Tuesday, June 1, 2010

ArtHK 2010, appetizer course.

Note: This entry contains sensitive material and other such things that require an open mind, therefore reader discretion is advised. Also, please allow time for loading.

You're going to want to read this post because it will have stuff we're not publishing in the magazine as we are obedient and good law-abiding citizens. Yes.

With 155 galleries from 29 countries exhibiting, it was quite a herculean feat to explore every inch of the ArtHK2010's exhibition hall. Even after two days of walking and photographing, we still feel there might have been a corner or an artwork that we missed... or that could merely be our OCD speaking.

We're going to skip the formalities and go straight to the artworks. I don't think i need to reiterate how awesome ArtHK is here, do I? That it's the leading art fair in Asia? That it has White Cube, Lisson Gallery, Gagosian Gallery, SCAI THE BATHHOUSE, amongst other top international galleries, exhibiting? That if you look left you'll spot Hans Ulrich Obrist and Dr Gene Sherman, to your right there's Takashi Murakami and Zhang Xiaogang and- oh, is that Antony Gormley in the flesh? If you'll pardon the pun.

If last year's wow first impression was the fat naked dude (Mu Boyan's Nude No 2), then this year's is:

NOT VITAL, Tongue (2008), Stainless Steel, 780 x 170 x 150cm, courtesy of Ben Brown Fine Arts, Galerie Urs Meile and Sperone Westwater.

And this is just outside the hall. Once you go past the registration counter, you'll be greeted by the sound of birds chirping. Now what multimedia installation could this -

Rirkrit Tiravanija, Ne Travaillez Jamais, courtesy of Tang Contemporary Art

- they're real birds! Rirkrit's towering bamboo cages and the tall steel tongue, big ben and (pregnant) statue of liberty replica outside... there seems to be a very vertical theme this year.

Okay, so we're going to start with the big boys first.

Damien Hirst, The Inescapable Truth (2005)

This surreal work in quintessential Hirst formaldehyde-style was sold by White Cube for £1.75 million. There were plenty of Hirst works, and i can never stare long enough at his butterfly-wing rose window motif 'paintings'. There's something so sadistically beautiful about them, like a carefully orchestrated murder.

But not as masochistic as wearing knee-high heeled boots on opening night.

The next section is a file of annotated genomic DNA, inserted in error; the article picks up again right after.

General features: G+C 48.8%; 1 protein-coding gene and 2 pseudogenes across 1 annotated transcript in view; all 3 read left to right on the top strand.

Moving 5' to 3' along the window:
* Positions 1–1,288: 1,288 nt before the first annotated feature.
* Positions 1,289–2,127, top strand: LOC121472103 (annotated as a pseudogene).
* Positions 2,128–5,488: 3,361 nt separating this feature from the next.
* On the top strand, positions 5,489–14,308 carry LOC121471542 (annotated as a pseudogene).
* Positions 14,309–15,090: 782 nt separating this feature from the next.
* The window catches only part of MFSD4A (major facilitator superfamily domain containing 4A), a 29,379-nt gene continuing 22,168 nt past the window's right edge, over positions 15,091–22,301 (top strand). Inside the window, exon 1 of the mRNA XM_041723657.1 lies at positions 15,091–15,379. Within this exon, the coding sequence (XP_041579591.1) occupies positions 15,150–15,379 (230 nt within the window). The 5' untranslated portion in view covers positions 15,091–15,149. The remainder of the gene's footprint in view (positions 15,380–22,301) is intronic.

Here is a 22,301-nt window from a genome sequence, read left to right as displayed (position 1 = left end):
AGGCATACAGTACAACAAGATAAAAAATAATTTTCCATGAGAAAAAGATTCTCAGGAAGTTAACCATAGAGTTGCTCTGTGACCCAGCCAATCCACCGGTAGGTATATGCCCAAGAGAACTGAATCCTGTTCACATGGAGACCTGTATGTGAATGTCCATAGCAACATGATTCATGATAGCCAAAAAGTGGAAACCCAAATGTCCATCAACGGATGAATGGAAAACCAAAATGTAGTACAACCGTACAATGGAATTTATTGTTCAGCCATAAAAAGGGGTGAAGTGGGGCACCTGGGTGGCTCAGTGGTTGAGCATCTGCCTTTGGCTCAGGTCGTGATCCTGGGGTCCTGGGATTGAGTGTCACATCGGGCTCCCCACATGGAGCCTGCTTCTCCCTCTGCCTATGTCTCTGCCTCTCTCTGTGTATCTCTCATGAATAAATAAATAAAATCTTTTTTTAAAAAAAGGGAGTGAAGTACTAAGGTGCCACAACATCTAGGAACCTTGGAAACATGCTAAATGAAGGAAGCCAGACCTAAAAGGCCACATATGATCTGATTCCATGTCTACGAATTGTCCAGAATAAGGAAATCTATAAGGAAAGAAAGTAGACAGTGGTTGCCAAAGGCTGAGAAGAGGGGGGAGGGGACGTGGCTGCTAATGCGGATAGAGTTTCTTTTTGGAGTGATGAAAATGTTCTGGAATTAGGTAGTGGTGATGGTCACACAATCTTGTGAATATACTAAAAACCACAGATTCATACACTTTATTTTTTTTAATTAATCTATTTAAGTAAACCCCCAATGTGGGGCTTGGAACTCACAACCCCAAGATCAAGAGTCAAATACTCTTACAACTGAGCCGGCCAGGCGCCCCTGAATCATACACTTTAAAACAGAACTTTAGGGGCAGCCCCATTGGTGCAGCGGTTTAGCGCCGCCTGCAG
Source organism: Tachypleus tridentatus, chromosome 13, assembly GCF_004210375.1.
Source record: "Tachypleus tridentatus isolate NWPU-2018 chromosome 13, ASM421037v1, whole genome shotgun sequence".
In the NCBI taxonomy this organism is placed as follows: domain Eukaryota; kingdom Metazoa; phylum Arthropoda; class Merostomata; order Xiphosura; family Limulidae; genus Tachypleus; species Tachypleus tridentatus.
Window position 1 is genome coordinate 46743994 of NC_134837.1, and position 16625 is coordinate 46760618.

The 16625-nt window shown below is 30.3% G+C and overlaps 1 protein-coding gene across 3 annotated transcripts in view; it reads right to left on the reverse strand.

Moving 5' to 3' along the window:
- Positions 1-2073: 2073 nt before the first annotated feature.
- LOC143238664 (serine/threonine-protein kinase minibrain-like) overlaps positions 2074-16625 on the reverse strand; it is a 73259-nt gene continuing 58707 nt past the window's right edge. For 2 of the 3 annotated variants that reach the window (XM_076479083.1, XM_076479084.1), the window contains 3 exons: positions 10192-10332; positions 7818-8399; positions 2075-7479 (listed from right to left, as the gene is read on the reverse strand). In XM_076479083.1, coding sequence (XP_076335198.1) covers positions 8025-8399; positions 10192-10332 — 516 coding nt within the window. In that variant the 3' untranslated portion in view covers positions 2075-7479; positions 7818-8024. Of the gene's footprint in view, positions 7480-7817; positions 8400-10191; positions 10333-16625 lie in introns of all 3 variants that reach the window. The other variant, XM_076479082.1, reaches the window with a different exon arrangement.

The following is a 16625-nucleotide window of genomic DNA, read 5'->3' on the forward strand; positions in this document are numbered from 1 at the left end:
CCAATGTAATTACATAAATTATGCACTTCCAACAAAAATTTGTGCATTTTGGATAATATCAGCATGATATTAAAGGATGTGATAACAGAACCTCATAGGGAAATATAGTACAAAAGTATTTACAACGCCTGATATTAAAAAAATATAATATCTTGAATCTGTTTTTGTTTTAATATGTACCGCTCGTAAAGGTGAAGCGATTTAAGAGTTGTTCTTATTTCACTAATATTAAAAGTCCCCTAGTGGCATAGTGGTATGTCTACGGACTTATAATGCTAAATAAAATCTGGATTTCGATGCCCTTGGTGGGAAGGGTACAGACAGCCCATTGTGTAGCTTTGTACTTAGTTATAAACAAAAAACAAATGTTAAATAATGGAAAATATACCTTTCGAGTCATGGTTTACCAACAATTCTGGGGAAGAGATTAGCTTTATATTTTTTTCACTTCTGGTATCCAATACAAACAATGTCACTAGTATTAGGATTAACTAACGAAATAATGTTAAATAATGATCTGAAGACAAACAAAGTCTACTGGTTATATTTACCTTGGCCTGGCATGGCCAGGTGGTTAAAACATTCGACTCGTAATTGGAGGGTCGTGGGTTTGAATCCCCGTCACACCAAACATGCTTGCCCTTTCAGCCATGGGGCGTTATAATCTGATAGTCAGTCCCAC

Zhang Huan, Cowskin Buddha Face No6 (2010), Cowskin, 285 x 195 x 42cm

Since we're on the subject of dead animals as/for the sake of art, this absolutely fascinating piece is by Chinese artist Zhang Huan, more popularly known for his... provocative... performance art.

Chuck Close, Zhang Huan III (2008-9), 257.8 x 213.4cm

This is him, as painted in Chuck Close's inimitable mosaic-ish style. Always interesting when artists paint each other. Below is a personal favourite artist of mine:

Kohei Nawa, Pixcell-Bambi#6 (2010), Mixed Media

Glass balls like dewdrops infecting a stuffed deer. So utterly mesmerising. Nawa-sensei says this is conceptually related to Google. If you don't get it, it's a good excuse to watch this.

Yoshitomo Nara, Rock'n Roll the Roll (2009)

This sold for USD350,000 by Marianne Boesky Gallery. No matter what you think of Nara's work, one has to admit its got attitude.

Yayoi Kusama, Pumpkin (2010), Fiberglass reinforced plastic, paint, dia.250 x h220cm

Here's another famous personality from the land of the rising sun. This pumpkin just tickles my OCD heart with its renowned 'infinity-nets' that mark Kusama's works. It's just such an anomaly, yet it can look like it just plain grew there in that corner. No problem.

Anish Kapoor, Untitled (blue blood solid), 2006, Lacquer paint on aluminum form, 30.5 x 90.2cm

Another of Mr Kapoor's sculptures sold for £550,000 by Lisson Gallery. May as well, since Cloud Gate can't fit into your living room. More shiny, fascinating things:

Subodh Gupta, Only One Tiffin (2008), Stainless Steel

The major Chinese art stars were also present. Here's a Cai Guo-Qiang piece:

Zhang Xiaogang, Green wall - Husband and Wife (2010), Oil on Canvas, 200 x 250cm

Pace Beijing sold this Zhang Xiaogang for USD1 million. The man is going to set new trends for obituary portraits. Absolutely haunting.

Hungry for more yet? For the main course we have servings of Agus Suwage, Matteo Pugliese, Noriko Yamaguchi, the Intelligence2 Debate, Li Wei, etc... look forward to the next post! It's 4am, have mercy.


  1. like this very much...=)come to Art triangle on july...i also participated...=)

  2. Hello and thanks for reading! We'll keep an eye out on Art Triangle ; )